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Compiler for a dialect of Go to DCPU-16 assembly
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go10c is a compiler from a dialect of Google Go to DCPU-16 assembly. It is written in Haskell.


  • The output is intended to be fed to das, but most DCPU-16 version 1.7-compliant assemblers that use Notch's syntax (rather than gas syntax) will work.
  • Assembly quirks:
    • Uses the HCF "halt and catch fire" instruction.
    • Uses the DAT pseudoinstruction that compiles literal data into the binary, with values separated by commas and allowing string literals (DAT "example", 0 inserts a C string literal, including the null terminator, one ASCII value per 16-bit word).
    • Does not rely on das's complex constant expressions.

Differences from standard Go

  • No garbage collection. See below about new and delete.
  • The only types are:
    • uint (16-bit unsigned integer)
    • int (16-bit 2's complement signed integer)
    • bool (true/false value. 0 is false, nonzero is true)
    • char (ASCII value in the bottom 7 bits of a uint)
      • character literals support only 'a', '\n' and friends, '\777' (octal) and '\x34' (hex). They do not support '\u340f' or '\Udeadbeef' style, since there is no Unicode support.
    • string (pointer to a C-style null terminated string, using char
    • arrays, written []T where T is one of these types, including an array type. This is an atomic type in the compiler, implemented behind the scenes as a pointer to memory. It can be indexed, moved around, assigned. Not copied on function calls like in standard Go!
    • pointers to any of these types, including pointers. Written *T where T is a type. Pointer values are copied on function calls, so modifying the pointer itself won't change the original.
  • Function calls use the standard "registercall" calling convention: clobbering A, B, C, preserving the other general purpose registers, but not EX/O. Extra arguments are on the stack, followed by the return address. Return address is at [SP], fourth argument at [SP+1], fifth at [SP+2], etc. Callers are responsible for cleaning up the stack arguments. Return values in A, stack unchanged by the callee upon its return. Nothing is specified for allocating or freeing of memory.
    • As an aside for CubeOS, we currently don't follow that convention internally; our functions preserve, and expect to be preserved, all non-argument registers. These functions will be safe to call from Go functions. Go functions can be safely called from assembly if care is taken to obey this difference of convention.
  • Go functions can have named return values, and multiple return values. Neither of these is supported.
  • Go functions will have a label with their name and package basename, thus: _package_function. Internal label names will be globally unique and unpredictable. Using them in any way other than the compiler does is undefined.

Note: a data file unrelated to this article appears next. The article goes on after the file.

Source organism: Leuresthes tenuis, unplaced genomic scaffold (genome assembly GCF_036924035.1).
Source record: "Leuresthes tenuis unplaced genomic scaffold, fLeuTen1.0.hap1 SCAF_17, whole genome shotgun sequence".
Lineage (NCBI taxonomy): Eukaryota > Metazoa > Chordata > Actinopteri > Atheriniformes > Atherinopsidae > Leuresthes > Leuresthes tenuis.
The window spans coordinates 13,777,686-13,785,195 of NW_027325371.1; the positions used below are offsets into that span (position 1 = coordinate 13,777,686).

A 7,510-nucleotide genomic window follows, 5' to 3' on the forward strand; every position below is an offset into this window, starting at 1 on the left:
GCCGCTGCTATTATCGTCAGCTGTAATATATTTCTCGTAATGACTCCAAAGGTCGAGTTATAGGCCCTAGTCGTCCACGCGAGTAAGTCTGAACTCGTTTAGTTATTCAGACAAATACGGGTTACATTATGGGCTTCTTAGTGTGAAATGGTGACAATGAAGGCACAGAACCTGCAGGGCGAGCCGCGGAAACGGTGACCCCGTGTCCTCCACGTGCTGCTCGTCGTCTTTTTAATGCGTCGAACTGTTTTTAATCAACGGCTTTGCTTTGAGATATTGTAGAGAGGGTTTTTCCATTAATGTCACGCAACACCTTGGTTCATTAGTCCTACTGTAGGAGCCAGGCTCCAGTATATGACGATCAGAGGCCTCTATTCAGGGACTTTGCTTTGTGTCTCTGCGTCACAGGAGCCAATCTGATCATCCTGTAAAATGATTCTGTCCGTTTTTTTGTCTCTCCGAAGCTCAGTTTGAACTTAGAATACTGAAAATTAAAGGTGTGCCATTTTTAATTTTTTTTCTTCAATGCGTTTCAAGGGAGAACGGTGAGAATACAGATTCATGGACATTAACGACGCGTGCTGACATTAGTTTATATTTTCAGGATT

• new(T) is reappropriated to create a new value of the given type T on the heap, which is not garbage collected.
    • new([]T, n) creates a new array with elements of type T and length n.
  • delete(x) frees the value x which was previously created with new(). This is not the same meaning as standard Go delete().The behavior when free()ing something that was not allocated with new(), or has already been freed, is undefined. Nasal demons.
  • panic() calls the DCPU-16 HCF "halt and catch fire" instruction.
  • Methods, interfaces, closures, function pointers, slices, maps, and all concurrency constructs are left out for now. Possibly in a future version. I realize this is all the interesting bits, but so be it.
  • Newly allocated values, local and global values are not set to 0. Do not rely on them.
  • Global variables may not have initializers; they will be ignored.
  • Execution begins at main(). A file may be compiled that has no main(); in that case it is a library, and an attempt to execute the file will make the DCPU halt and catch fire.
  • Constants:
    • Top-level constants only; no constants defined in functions are allowed.
    • The type of the constants must be specified.
    • Only simple constant values (integer literals, currently) are supported.
  • Struct changes:
    • Tags are not supported.
    • Anonymous fields are not supported.
  • Variadic functions and the ... syntax for them are not supported.
  • Types cannot be omitted in variable declarations, even when unambiguous default values are given.
  • Struct literals must have their keys provided. Array literals do not support indexes.
  • Taking the address of a literal, including a struct or array literal, is not supported.
  • range clauses on for loops are not supported.

Some of these restrictions may be lifted in future versions.

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